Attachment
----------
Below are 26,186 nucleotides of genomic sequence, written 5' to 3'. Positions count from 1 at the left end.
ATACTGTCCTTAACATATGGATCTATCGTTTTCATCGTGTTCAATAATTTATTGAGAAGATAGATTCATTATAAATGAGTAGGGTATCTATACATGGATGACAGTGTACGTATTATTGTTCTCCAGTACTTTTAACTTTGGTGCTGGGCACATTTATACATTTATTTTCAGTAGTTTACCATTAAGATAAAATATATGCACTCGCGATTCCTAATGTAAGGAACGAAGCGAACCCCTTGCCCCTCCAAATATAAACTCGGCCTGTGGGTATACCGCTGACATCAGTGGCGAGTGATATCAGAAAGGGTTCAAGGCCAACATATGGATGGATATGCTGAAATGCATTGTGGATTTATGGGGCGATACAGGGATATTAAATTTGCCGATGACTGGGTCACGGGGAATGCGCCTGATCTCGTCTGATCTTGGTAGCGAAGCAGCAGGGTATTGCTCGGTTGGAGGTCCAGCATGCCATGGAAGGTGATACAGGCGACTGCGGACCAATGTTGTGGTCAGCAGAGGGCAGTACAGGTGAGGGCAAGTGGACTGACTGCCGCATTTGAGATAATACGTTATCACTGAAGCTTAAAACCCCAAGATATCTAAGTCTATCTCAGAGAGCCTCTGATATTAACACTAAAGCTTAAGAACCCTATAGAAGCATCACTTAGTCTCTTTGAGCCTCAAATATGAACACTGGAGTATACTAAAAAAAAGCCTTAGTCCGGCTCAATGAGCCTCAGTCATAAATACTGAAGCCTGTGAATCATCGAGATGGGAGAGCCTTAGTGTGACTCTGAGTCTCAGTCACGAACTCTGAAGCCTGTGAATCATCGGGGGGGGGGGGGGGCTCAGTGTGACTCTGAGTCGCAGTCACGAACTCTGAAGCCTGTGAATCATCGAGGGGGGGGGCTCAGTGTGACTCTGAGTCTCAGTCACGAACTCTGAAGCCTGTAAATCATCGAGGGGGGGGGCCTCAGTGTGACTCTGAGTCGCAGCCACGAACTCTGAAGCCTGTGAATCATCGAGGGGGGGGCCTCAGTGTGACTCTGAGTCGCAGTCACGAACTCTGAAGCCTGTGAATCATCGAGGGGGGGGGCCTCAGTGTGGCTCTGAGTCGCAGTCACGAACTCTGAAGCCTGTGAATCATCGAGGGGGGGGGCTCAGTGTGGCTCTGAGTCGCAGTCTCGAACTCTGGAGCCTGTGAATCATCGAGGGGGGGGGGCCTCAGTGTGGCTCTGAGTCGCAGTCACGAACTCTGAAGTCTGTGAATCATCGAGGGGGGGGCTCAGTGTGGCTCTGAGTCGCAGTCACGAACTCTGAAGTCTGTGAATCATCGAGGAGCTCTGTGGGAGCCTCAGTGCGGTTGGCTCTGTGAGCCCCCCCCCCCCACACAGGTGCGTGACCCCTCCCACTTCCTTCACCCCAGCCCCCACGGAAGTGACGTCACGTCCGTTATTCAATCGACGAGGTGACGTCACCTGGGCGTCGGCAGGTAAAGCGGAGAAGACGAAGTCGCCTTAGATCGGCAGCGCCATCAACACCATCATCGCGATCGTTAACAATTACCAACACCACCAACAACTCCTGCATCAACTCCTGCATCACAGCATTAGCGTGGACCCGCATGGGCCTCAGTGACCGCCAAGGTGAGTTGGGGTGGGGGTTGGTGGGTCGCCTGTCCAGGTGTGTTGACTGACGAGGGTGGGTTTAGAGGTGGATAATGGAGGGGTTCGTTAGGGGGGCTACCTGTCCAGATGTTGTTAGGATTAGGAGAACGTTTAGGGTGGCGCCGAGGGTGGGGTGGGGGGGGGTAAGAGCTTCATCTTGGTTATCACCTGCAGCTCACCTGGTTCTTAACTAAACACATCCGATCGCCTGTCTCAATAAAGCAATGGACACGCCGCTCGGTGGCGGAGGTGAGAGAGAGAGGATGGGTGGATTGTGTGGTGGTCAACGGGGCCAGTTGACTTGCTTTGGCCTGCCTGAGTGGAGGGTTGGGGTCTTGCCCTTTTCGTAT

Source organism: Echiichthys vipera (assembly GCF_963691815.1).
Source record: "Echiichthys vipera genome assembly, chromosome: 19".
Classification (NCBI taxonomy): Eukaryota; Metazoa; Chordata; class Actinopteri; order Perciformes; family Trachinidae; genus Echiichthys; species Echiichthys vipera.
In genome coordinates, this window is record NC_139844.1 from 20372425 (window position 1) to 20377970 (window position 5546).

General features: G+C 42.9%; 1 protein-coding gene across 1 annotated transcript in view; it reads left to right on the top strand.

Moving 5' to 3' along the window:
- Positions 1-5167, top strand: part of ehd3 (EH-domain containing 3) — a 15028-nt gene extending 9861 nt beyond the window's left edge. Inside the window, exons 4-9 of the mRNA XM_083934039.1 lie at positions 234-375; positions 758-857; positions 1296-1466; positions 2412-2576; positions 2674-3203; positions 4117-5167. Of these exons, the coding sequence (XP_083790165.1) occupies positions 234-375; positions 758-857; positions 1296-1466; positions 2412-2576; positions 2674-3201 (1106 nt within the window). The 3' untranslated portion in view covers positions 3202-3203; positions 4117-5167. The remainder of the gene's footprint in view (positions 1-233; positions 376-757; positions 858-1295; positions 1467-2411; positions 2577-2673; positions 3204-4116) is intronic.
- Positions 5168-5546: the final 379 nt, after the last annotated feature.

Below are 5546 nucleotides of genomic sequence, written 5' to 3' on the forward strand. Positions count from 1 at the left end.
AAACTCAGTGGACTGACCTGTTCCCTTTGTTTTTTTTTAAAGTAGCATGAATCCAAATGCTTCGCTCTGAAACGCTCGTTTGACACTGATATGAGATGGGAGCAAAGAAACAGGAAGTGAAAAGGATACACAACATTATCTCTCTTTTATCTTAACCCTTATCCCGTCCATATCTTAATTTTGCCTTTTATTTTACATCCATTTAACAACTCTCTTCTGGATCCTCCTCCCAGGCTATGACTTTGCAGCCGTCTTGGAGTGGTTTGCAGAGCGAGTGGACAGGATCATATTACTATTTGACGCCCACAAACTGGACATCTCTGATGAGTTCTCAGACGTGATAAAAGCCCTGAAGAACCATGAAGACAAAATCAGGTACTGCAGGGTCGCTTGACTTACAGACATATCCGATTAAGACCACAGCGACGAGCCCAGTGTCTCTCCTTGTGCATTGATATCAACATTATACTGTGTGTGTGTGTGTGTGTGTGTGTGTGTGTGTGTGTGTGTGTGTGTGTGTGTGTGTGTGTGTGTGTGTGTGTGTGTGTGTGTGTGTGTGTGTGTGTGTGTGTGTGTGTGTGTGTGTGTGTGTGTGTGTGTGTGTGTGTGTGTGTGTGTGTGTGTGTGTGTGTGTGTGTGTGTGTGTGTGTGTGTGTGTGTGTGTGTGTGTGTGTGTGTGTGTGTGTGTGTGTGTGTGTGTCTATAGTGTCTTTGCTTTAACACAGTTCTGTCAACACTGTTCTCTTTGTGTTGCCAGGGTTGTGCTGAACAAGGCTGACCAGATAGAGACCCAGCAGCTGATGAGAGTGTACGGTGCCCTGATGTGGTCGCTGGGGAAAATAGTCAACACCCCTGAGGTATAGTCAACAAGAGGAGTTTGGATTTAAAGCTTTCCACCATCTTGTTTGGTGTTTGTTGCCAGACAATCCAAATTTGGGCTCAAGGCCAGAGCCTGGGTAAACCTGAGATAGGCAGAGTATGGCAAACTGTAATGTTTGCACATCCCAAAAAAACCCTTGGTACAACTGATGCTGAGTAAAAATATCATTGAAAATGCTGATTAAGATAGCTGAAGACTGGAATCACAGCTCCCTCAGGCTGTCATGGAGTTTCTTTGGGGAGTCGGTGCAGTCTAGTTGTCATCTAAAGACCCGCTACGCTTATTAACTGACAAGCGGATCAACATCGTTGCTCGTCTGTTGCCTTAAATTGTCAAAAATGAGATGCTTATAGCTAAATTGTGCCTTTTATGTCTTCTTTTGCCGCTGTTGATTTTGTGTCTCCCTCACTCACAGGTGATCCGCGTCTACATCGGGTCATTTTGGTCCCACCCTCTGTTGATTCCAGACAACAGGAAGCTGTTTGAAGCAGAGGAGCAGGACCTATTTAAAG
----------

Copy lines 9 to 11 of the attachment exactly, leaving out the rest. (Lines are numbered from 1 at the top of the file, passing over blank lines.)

- Positions 1-5167, top strand: part of ehd3 (EH-domain containing 3) — a 15028-nt gene extending 9861 nt beyond the window's left edge. Inside the window, exons 4-9 of the mRNA XM_083934039.1 lie at positions 234-375; positions 758-857; positions 1296-1466; positions 2412-2576; positions 2674-3203; positions 4117-5167. Of these exons, the coding sequence (XP_083790165.1) occupies positions 234-375; positions 758-857; positions 1296-1466; positions 2412-2576; positions 2674-3201 (1106 nt within the window). The 3' untranslated portion in view covers positions 3202-3203; positions 4117-5167. The remainder of the gene's footprint in view (positions 1-233; positions 376-757; positions 858-1295; positions 1467-2411; positions 2577-2673; positions 3204-4116) is intronic.
- Positions 5168-5546: the final 379 nt, after the last annotated feature.

Below are 5546 nucleotides of genomic sequence, written 5' to 3' on the forward strand. Positions count from 1 at the left end.